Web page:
All images © DC Comics. From TEEN TITANS #4, July-Aug 1966

Before the New Teen Titans, there were the original Teen Titans. After tryouts in both SHOWCASE and THE BRAVE AND THE BOLD, their title ran 43 issues from 1966 to 1973 and was revived for ten more issues from 1976 to 1978. This article also covers the unrelated (except by title) TEEN TITANS SPOTLIGHT, really about the New Teen Titans, but it seems to fit well here alphabetically. Gaspar Saladino lettered covers for both series, but no stories. His first cover, above, was a fill-in for regular cover letterer Ira Schnapp, and there were two more of those before Saladino became the regular cover letterer in 1968 when Ira left the company. On this cover, the peeled-back corners revealing the lower right blurb are clever, but they might have been done by cover artist Nick Cardy. The logo is by Schnapp, but I think Gaspar did the top line as well as the balloon and corner blurb.

From TEEN TITANS #6, Nov-Dec 1966

Gaspar’s top blurb on this cover fights for attention with the “go-go checks” around it, and I think wins.

From TEEN TITANS #10, July-Aug 1967

Only the lower blurb here is by Gaspar, but he’s beginning to go his own way creatively with the oddly-shaped border and energetic lettering.

From TEEN TITANS #14, March-April 1968

From this point on, Gaspar did most of the covers, and he and Nick Cardy made a great team. I’m not sure how involved Cardy was in the lettering, but it seems likely he might have roughed in both the upper blurb and the tombstone inscription here. Saladino brought it home.

From TEEN TITANS #15, May-June 1968

Another case where Cardy may have roughed in the blurb, but Gaspar gives it a slightly psychedelic rock-poster look likely to appeal to teen readers.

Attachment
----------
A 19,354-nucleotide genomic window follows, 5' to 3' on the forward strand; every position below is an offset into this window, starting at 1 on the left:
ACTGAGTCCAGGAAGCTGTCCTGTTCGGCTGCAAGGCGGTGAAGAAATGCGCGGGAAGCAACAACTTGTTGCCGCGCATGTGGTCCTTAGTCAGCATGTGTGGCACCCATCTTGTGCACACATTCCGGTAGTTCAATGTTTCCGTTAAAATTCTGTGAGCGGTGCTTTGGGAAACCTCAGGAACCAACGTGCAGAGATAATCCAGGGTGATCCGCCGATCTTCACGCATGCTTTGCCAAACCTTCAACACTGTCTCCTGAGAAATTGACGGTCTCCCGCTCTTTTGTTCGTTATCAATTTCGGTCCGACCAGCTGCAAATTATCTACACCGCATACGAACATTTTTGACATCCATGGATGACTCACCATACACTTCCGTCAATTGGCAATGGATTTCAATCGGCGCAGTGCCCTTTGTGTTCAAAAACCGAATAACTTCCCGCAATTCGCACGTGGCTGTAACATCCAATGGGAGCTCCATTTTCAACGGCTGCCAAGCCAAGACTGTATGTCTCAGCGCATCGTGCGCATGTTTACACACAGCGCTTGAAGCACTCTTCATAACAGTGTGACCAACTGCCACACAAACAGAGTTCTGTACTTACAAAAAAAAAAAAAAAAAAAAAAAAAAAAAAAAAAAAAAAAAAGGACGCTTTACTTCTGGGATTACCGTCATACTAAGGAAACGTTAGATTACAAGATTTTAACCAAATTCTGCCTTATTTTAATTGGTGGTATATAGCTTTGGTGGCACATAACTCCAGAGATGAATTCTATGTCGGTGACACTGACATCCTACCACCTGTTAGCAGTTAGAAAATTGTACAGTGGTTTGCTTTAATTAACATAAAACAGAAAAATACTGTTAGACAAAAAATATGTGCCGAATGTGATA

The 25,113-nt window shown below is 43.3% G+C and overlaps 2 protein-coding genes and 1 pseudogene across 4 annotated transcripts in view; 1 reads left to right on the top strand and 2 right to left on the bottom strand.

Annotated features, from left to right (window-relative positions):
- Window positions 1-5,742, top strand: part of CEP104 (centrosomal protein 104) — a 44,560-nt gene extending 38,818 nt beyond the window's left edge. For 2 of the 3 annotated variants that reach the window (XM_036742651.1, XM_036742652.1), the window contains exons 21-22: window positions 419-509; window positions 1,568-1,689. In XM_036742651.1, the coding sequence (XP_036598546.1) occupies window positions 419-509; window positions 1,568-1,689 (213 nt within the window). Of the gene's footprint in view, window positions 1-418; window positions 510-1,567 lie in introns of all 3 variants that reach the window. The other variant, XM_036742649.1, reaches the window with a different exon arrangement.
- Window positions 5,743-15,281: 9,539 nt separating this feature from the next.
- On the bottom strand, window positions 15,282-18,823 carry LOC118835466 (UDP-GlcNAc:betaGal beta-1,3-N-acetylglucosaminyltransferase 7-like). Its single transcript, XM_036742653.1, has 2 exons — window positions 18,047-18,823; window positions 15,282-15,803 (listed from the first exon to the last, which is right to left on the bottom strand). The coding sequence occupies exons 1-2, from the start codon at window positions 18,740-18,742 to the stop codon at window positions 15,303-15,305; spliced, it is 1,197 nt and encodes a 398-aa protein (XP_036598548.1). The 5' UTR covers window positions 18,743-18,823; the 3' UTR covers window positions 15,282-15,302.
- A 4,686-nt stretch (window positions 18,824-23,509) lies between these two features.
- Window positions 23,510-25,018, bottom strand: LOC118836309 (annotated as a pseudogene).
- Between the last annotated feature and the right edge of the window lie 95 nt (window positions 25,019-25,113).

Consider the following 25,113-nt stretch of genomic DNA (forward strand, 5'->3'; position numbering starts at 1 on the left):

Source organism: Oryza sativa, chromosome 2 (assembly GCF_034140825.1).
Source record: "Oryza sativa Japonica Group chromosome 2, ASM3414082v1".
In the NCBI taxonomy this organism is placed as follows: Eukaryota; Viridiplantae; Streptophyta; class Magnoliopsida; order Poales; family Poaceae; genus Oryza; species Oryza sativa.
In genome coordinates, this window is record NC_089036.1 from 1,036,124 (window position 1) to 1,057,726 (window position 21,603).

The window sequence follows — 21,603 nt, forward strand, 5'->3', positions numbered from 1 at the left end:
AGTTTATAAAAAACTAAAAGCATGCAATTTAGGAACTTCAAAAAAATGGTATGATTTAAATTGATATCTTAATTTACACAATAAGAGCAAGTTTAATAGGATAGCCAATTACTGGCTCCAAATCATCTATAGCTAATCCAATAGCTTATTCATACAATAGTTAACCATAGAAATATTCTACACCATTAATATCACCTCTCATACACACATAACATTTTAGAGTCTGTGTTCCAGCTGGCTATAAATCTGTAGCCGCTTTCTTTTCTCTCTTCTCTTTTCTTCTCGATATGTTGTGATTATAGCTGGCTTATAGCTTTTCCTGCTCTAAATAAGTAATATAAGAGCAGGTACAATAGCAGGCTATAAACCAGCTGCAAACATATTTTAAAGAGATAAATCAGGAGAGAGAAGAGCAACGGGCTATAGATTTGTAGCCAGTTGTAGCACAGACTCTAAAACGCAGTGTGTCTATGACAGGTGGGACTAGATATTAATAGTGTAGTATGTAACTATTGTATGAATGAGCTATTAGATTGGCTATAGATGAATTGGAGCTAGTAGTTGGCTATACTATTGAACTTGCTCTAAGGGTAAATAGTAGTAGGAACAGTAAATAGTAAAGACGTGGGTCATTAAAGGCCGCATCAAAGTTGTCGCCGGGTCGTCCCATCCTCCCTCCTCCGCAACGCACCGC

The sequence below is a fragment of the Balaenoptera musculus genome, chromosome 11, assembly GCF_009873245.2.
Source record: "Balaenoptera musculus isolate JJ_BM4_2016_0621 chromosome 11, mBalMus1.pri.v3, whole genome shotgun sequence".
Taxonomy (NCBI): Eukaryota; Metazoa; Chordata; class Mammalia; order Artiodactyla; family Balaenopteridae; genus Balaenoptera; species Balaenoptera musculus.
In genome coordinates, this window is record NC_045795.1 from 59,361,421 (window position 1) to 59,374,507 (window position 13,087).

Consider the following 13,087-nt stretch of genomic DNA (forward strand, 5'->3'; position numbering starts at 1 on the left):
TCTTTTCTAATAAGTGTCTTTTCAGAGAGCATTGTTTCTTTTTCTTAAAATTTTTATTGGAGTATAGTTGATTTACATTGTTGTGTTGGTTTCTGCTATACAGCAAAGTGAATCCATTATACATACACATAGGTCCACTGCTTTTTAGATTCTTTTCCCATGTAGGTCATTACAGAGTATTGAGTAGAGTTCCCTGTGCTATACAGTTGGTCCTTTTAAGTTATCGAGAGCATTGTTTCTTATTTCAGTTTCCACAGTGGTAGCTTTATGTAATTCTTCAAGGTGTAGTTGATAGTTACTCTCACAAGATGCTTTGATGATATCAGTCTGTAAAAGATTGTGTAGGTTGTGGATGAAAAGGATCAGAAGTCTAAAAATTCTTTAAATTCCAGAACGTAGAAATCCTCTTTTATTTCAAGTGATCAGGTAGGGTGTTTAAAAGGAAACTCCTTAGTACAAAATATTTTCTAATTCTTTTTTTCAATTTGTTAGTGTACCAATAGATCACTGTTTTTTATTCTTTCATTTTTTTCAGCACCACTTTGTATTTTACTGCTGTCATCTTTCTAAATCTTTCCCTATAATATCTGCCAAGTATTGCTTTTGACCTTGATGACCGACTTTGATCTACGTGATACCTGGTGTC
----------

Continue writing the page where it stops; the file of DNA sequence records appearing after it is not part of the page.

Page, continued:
From TEEN TITANS #17, Sept-Oct 1968

That approach was carried further for this issue with a similar one-shot logo by Saladino. DC’s attempt to use hip teen language was as lame as usual, but the lettering and art are fine.

From TEEN TITANS #22, July-Aug 1969

By this issue the book had a more modern logo by Saladino, and his dramatic lettering adds much to the Cardy cover art.

From TEEN TITANS #23, Sept-Oct 1969

DC was also trying to figure out why Marvel comics were so popular so they could something similar. Could this be Wonder Girl taking a Mary Jane Watson approach in her dialogue? Gaspar’s character logo is great.

From TEEN TITANS #30, Nov-Dec 1970

A Woodstock-like concert would appeal to kids, right, even if they called the music “noise”?

From TEEN TITANS #36, Nov-Dec 1971

More fine Saladino lettering on the tomb, and the balloons are also intriguing.

From TEEN TITANS #40, July-Aug 1972

Despite my sarcasm about the writing, Cardy and Saladino’s covers were all wonderful. I like the odd shapes of the story title letters on this one.

From TEEN TITANS #46, Feb 1977

Moving ahead a few years to the relaunch, Cardy is gone, and the covers are not as good, but Saladino’s lettering on this one works well.

From TEEN TITANS #50, Oct 1977

Gaspar’s final cover lettering was for this issue’s arrow captions and character labels, though the ones at the top are type.


This series was a spinoff of THE NEW TEEN TITANS, giving individual characters from that series a chance to shine. Saladino did the bottom blurb in contrasting styles and the top left banner, though the creator credits are type.


Look closely at these two Saladino blurbs. Each line is a different size and slightly different style, subtle touches that make them work better.


This burst blurb uses a variety of styles that all work together well.


This blurb has an Indiana Jones feel to match the situation.

To sum up, these covers have Saladino lettering:

TEEN TITANS: 4, 6, 10, 14-33, 36-41, 43-46, 50


That’s 42 in all. Other articles in this series and more you might enjoy are on the COMICS CREATION page of my blog.

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